Three-piggy system: the new “Eat, Pray, Love”

The “3- piggy system” is basically cute kid-speak for: “Save, Spend, Charity”.

Basically, instead of their allowance and all other income they may receive going into a piggy bank, it gets split between three: one for saving, one for spending, and one for charity.

Your mission, if you choose to accept it, is to explain each category when you first give them the piggy banks, as well as a little guidance as to how much to put in each. That’s it! No deep educational abilities needed, Mom and Dad.

I suggest about 10% into charity, and the largest percentage to go into spending, but percentages are flexible. It’s also important to give them some discretion in how to split it up, so they remain actively involved in making decisions about their money.

It’s a pretty big deal in little lives, and they’re usually pretty eager to learn how to manage their own money… like the cute little knowledge sponges they are! By actively splitting up their allowance every week, they make putting money aside for savings more habitual. The repetition creates the habit.

Full disclosure: most literature suggests presenting “saving” as part of a goal-setting strategy to buy something in the future, like a bike or a video game. Although goal-setting is an excellent lesson, it’s not the right one to teach “savings”.

As an investment advisor for almost two decades, and a dad, I believe the best way to help develop the habit of savings is to teach long-term savings rather than short-term.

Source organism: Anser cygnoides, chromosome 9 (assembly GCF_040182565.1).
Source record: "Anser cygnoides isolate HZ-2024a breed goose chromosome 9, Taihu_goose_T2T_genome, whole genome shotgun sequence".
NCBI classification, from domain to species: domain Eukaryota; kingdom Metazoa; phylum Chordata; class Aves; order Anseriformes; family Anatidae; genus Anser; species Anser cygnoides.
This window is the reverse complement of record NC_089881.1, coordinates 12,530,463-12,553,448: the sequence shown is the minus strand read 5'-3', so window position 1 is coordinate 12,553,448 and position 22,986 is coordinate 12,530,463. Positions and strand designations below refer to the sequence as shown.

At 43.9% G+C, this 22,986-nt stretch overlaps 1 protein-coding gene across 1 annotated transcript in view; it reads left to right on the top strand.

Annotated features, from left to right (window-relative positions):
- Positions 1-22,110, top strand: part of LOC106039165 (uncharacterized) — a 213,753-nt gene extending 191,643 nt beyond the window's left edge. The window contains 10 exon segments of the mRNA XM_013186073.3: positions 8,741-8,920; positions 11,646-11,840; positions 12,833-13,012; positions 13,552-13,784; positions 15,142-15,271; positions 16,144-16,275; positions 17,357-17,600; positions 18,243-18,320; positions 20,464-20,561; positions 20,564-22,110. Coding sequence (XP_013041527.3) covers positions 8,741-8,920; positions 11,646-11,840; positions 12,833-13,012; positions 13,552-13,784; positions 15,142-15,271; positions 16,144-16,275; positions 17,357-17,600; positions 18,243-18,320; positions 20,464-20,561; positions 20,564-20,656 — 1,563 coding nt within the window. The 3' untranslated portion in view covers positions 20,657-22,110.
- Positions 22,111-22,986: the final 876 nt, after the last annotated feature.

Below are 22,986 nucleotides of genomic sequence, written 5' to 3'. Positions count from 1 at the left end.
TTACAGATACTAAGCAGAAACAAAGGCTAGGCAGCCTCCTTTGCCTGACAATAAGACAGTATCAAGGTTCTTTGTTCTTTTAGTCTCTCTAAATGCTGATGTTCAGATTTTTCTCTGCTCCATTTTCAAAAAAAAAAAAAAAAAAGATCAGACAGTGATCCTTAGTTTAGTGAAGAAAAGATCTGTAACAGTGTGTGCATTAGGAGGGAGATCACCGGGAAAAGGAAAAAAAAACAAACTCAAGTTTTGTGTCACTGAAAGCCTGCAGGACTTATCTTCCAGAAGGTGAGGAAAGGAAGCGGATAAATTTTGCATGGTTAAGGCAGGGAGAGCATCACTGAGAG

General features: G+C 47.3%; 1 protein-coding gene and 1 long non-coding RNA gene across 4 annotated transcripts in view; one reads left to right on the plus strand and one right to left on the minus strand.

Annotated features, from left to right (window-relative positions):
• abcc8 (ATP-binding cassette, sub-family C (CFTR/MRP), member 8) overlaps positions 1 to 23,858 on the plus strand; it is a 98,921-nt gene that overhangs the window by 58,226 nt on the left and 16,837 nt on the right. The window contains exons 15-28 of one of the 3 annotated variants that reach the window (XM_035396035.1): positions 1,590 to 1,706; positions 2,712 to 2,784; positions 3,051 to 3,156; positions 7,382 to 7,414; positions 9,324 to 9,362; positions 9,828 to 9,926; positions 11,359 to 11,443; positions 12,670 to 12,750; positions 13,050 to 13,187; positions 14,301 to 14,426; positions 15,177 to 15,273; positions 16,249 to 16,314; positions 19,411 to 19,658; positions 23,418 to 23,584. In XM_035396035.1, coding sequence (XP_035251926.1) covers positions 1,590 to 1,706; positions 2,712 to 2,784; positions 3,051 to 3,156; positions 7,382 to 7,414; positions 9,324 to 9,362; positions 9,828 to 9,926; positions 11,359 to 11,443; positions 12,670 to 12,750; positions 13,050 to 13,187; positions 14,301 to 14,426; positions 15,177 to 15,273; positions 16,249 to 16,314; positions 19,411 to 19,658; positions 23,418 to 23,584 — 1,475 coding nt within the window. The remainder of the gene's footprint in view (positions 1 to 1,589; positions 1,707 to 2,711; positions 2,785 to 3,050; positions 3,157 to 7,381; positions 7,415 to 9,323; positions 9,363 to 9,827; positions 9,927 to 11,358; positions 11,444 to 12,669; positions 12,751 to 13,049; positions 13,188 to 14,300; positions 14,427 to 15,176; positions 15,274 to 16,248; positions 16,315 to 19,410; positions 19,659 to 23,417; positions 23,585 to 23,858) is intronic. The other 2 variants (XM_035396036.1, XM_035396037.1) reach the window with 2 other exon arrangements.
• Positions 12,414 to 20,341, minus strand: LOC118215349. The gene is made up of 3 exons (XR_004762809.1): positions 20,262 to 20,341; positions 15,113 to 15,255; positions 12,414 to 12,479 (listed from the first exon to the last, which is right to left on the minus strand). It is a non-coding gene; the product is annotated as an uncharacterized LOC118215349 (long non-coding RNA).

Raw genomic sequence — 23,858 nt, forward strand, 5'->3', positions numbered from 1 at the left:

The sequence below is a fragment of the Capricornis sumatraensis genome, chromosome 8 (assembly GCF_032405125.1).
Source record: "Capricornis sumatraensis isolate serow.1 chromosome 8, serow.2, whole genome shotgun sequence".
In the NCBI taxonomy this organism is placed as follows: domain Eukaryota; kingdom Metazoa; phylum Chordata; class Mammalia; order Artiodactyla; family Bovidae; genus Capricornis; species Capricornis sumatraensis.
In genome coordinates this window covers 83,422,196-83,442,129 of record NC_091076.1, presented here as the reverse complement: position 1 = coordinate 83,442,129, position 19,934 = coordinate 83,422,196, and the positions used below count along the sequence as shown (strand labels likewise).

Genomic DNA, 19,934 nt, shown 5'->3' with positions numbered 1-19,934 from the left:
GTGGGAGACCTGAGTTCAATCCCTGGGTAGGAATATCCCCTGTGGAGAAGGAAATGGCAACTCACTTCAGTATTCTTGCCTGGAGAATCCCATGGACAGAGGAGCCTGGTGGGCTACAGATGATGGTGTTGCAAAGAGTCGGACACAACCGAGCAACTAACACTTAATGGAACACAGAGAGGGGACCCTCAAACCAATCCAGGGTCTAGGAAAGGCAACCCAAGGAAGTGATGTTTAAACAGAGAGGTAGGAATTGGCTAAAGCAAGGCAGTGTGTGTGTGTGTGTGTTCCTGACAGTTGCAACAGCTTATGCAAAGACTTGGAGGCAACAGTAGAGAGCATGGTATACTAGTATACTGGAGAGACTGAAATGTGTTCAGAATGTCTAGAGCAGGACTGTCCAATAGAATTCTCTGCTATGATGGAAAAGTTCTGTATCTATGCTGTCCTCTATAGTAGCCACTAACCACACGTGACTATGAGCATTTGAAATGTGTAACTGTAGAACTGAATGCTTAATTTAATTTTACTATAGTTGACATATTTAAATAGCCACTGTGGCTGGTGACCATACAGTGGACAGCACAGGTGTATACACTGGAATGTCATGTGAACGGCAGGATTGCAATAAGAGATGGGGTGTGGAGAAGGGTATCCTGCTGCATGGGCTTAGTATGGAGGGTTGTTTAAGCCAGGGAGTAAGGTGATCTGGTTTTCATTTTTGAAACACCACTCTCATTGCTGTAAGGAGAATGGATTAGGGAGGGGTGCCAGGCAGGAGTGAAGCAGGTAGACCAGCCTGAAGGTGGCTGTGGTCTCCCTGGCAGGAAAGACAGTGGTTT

I found a particularly fun way to describe long-term savings to my daughter that will also help her develop a fundamental knowledge of the rare and elusive concept of appreciating assets… in kid-speak of course!

How exactly? Why exactly? Tune in next issue!

#kidsmartmoney #financialliterature #childeducation


By the same author: Learning to save means learning to save long-term (Click the image below)


Mark Tilden22 Posts

Parti du constat qu’il n’existait aucun matériel pédagogique pour donner aux enfants de bonnes habitudes avec l’argent, Mark Tilden incorpore les bases de la finance adaptées aux enfants de 5 à 8 ans dans de courtes histoires qu’il teste d’abord sur sa fille de 5 ans. Il a ainsi écrit les premières histoires pour enfants de fiction financière fantaisiste au monde. Chaque mois, Mark propose dans sa chronique des activités interactives, simples, et comme il dit… amusantes. Après 18 années de Conseils en placement, Mark Tilden crée kidsmartmoney, une plateforme d’alphabétisation à la finance destinée aux enfants de 5 à 17 ans. Based on the fact that there wasn’t any teaching manual to give children good habits with money, Mark Tilden incorporates financial basics for younger children (5 -8) into bedtime stories he told first his five years old daughter, and he penned most likely the world’s first financial fantasy fiction stories for children. Every month, in his column, Mark will pass on some age appropriate ideas/activities that are interactive, uncomplicated, and dare he say…fun! Investment advisor during 18 years, Mark Tilden create recently kidsmartmoney, a Financial Literacy Education Platform for children from age 5 to 17.


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